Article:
‘I think I have been raped. Several times’: Victorian schools mentioned on online sexual consent petition balloon

An online petition detailing thousands of graphic incidents of sexual assault and rape against highschool students has ballooned, with at least 20 Victorian private and public schools now mentioned.

The petition launched a fortnight ago by former Sydney school girl Chanel Contos is gaining momentum, with schools and state governments now being forced to address the distressing accounts of assault.

By Wednesday night, Ms Contos’ website ‘teachusconsent’ had amassed more than 2900 anonymised testimonies by former and current high school students – overwhelmingly girls and women – across the country.

Chanel ContosCredit:Liliana Zaharia

In the first week of its existence the website and petition, which calls for mandatory consent education to be taught at a younger age, focused on stories of sexual assault and rape against students from private schools in Sydney. But now the harrowing accounts, which are untested, have named public schools in metropolitan Melbourne and regional Victoria.

Among the testimonies are from students from Our Lady of Mercy College in Heidelberg, Geelong Grammar, Princes Hill Secondary College, Yarra Valley Grammar, Geelong High School, Emmanuel College in Point Cook, Matthew Flinders Girls Secondary College in Geelong, Monbulk College, Oxley College, Cathedral College in Wangaratta, St Columba’s College in Essendon, Upwey High School, St Leonard’s College in Melbourne, Canterbury Girls Secondary College, Mentone Girls Secondary College, Eltham College, Chaffey Secondary College in Mildura and Strathmore Secondary College.



Some of the testimonies allege the perpetrators were students of Brighton Secondary College and Melbourne Grammar School.

The website is signed by thousands of former students who graduated years ago but are pushing for future students to receive comprehensive sex education that directly addresses consent at a younger age.

“The worst part is, I think I have been raped. Several times. But until I educated myself (in my late 20’s) about consent, I never knew,” one anonymous testimony from a Monbulk College 2012 alumni.

“And now it’s too painful to open up about my experiences so I have been robbed of ever receiving counselling and having closure either.

“It’s not too late if we can prevent children from growing up and going through what I have. Not teaching children and teenagers about consent is an absolute robbery of their innocence.”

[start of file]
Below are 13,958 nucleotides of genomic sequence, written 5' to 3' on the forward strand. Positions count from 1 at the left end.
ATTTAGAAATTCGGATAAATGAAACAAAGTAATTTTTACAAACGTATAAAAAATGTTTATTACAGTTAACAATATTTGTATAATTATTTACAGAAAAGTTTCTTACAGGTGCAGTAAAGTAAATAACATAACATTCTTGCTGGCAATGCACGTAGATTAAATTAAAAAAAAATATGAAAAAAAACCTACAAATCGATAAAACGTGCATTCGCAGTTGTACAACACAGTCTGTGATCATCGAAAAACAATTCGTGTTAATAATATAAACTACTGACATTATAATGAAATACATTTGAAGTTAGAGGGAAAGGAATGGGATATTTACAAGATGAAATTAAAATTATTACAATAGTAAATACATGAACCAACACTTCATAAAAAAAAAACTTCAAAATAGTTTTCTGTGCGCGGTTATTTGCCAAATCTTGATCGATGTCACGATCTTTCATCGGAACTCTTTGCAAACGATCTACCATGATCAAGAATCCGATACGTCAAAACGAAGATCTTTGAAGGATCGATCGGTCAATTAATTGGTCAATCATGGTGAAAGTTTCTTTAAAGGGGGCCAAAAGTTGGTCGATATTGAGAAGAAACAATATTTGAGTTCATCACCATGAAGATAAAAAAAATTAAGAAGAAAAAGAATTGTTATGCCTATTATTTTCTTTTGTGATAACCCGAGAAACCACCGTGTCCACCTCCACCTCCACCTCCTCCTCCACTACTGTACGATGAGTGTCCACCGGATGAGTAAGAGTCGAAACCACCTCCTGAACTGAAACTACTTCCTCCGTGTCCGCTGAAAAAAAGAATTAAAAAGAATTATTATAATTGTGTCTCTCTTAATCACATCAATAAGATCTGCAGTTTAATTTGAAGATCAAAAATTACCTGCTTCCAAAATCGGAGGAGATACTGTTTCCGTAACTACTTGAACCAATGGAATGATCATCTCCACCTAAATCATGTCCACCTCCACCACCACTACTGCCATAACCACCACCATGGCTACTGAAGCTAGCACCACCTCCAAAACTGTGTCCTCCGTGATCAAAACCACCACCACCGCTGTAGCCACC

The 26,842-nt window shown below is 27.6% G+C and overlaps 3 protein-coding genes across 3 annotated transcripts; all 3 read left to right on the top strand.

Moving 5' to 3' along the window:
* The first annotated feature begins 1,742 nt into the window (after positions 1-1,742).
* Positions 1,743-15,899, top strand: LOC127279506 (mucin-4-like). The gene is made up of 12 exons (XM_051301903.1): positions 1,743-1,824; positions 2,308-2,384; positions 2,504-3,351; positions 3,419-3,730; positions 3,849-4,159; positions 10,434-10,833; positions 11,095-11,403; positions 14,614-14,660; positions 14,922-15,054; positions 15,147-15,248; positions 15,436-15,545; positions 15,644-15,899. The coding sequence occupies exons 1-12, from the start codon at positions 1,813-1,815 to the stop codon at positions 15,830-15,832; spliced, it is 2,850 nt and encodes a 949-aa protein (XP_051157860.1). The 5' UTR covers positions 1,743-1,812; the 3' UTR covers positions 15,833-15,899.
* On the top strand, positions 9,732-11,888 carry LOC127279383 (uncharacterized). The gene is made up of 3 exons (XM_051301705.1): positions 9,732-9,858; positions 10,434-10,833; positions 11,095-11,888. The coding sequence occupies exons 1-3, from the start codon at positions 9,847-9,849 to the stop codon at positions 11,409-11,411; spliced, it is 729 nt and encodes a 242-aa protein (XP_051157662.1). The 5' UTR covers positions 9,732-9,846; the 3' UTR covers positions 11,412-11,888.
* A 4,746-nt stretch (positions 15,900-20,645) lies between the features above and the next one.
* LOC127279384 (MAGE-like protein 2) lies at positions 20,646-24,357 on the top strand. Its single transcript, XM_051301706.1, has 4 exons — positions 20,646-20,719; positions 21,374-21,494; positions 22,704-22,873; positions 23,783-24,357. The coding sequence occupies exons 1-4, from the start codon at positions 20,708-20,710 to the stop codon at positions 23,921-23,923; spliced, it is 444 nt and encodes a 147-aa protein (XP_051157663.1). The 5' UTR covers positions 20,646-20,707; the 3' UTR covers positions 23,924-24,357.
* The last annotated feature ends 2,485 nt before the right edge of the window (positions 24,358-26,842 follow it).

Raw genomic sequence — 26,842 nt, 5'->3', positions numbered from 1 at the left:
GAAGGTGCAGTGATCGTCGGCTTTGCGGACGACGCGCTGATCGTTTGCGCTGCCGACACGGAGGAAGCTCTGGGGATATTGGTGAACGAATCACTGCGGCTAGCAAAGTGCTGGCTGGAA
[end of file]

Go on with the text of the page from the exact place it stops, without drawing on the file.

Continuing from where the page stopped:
At the weekend the body representing some of Melbourne’s most prestigious Catholic schools – including St Kevin’s College, Parade College, St Mary’s College, St Joseph’s College and St Bernard’s College – said the petition had pushed them to take action and signalled they would work with parents to address the issue.

“The powerful testimonies provided by the many young women in the online petition are disturbing and are an indictment on societal decency,” said Edmund Rice Education Australia executive director Dr Craig Wattam.

The Victorian Acting Premier and Minister for Education, James Merlino, last week told The Age he had directed his department to meet Ms Contos to see where the state could improve on sex and consent education.

While consent is addressed in all Victorian state schools as part of the government’s “Respectful Relationships and Sexuality” program, private schools are free to make their own calls on how and when to run sex and relationship education in their curriculums.

“No state or territory, including Victoria, should be complacent in making sure consent is taught well in classrooms. If we need to make changes to ensure that the issue of consent is taught in a better way that makes a real difference, then we stand ready to make those changes,” Mr Merlino said.

National Sexual Assault, Family & Domestic Violence Counselling Line: 1800 737 732

Start your day informed

Our Morning Edition newsletter is a curated guide to the most important and interesting stories, analysis and insights. Sign up to The Sydney Morning Herald’s newsletter here, The Age’s here, Brisbane Times’ here, and WAtoday’s here.

Most Viewed in Politics

From our partners

Source: Read Full Article